It starts out with a love triangle, followed by a death, followed by a “must get stronger” subplot and then a fox girl appears. Harutora’s ascension (and the audience’s initiation) into the super-charged spirit world of eastern mysticism is similar in approach to the underappreciated Tokyo Majin but the blend of old-world chants, talismans and spells with humvees, mobile phones and the Tokyo skyline is distinctly its own. Weave in some psuedo-political intrigue, sedition and the stalwart campus love comedy and you get at least an impression of what Tokyo Ravens has to offer.

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How many other males does the protagonist of Strike the Blood know? Two. And females? More or less all of them. This is about as nuts-and-bolts basic as you can get for a premise: bland teenager is gifted extreme supernatural powers and proceeds to play “Gotta catch ‘em all” with the young ladies in his life. Spear wielding overseer? Check, comes free with sword wielding friend. Goth loli teacher? Check. Childhood friend and uber hacker? Check. Superpowered little sister? Check; and the list goes on. And of course the context for all of these females orbiting him? He must feed on them - oh right he’s a vampire - to unlock his magical familiars.

oh you walked in on her undressing again? you scamp!

Feel free to play “spot the jugular vein” during the opening few episodes because with almost every new female introduced, a key to unlock a new glowing critter for perpetual hoodie wearer Kojou is revealed. And of course given the setup, all of the ladies emit supremely suggestive noises and flush the brightest of reds when he begins to chow down on their necks. Yes it’s primitive but, apart from a few absurdly questionable scenes, it works thanks primarily to a refreshing lack of pretension and a handful of good natured character relationships.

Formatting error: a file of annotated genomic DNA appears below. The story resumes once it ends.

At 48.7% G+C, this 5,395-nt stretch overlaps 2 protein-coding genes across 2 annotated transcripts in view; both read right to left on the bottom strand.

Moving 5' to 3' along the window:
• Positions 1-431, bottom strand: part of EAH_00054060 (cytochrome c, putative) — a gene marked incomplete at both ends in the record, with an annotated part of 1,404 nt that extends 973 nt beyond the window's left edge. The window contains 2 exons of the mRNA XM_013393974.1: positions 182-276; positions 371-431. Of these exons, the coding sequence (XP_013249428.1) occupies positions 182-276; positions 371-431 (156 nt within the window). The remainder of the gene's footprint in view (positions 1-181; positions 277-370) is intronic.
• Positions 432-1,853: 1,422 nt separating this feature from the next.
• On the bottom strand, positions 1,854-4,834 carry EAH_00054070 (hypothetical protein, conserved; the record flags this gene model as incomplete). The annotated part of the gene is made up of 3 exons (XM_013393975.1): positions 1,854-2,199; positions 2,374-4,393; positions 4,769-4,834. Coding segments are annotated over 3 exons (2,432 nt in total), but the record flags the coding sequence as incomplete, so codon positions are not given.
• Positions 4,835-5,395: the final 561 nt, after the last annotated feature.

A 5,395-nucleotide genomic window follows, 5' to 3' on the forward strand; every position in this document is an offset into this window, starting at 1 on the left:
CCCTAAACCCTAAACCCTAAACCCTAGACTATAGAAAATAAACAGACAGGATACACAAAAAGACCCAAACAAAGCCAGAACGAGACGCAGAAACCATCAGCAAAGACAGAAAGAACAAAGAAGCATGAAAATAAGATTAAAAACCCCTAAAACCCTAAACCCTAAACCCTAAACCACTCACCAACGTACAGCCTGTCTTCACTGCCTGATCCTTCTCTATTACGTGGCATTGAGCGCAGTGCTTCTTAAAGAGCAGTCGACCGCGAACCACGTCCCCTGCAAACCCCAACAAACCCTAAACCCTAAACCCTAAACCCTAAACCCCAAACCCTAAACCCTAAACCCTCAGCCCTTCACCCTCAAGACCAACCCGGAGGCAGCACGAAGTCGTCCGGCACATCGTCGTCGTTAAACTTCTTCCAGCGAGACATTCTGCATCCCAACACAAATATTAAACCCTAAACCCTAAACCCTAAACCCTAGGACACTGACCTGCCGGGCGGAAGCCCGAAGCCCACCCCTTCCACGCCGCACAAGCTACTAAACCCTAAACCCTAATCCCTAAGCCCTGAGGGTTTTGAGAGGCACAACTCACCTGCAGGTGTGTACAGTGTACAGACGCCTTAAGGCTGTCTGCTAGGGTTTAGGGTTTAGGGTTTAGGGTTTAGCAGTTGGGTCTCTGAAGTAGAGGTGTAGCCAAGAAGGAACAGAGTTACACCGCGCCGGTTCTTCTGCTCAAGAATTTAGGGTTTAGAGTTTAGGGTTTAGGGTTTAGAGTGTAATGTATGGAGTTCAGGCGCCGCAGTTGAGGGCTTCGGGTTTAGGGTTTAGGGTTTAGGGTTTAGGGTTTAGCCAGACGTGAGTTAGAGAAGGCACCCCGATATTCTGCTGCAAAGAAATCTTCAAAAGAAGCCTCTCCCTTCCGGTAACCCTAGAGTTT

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It’s right there in the first few lines of the opening: “Kiss kiss kiss, I can’t take my eyes off you”. That’s the entirety of Sakura Trick, the length and breadth of its offering. The initial gambit is much bolder: a fluffy but uninhibited romance between two young women; the reality though lacks a lot of what could have made that worthwhile. Wait, rewind. Sakura Trick isn’t for me. As a modern, self-effacing male, it’s probably prudent to start with that. It’s also not as though I have a whole lot of context for what the twelve episode series brings to the shoujo ai genre (although Wikipedia insists it’s targeted at young adult males). Certainly I have touchstone shows to fall back on like Sailor Moon and Revolutionary Girl Utena as well as the briefest of exposures to Maria-sama ga Miteru and Strawberry Panic but in terms of it embodying or enhancing its genre? Very little.

wreathed in pastel shades and inundated with an endless source of cherry blossom

It’s refreshing at first to see an intimate relationship between two characters in an anime that doesn’t cleave closely to the harem or chase-the-girl setups. The series is bookended by what feels like a natural progression for the two protagonists: starting with them advancing to more than just friends and finishing with them questioning what love is. The naturalness presents the initial allure because it normalises a same-sex relationship that is elsewhere presented as coy and unspoken with series like My-HiME or even Stellvia of the Universe. It becomes a given that Haruka and Yuu are together and that either their friends are oblivious to it or blithely accept it.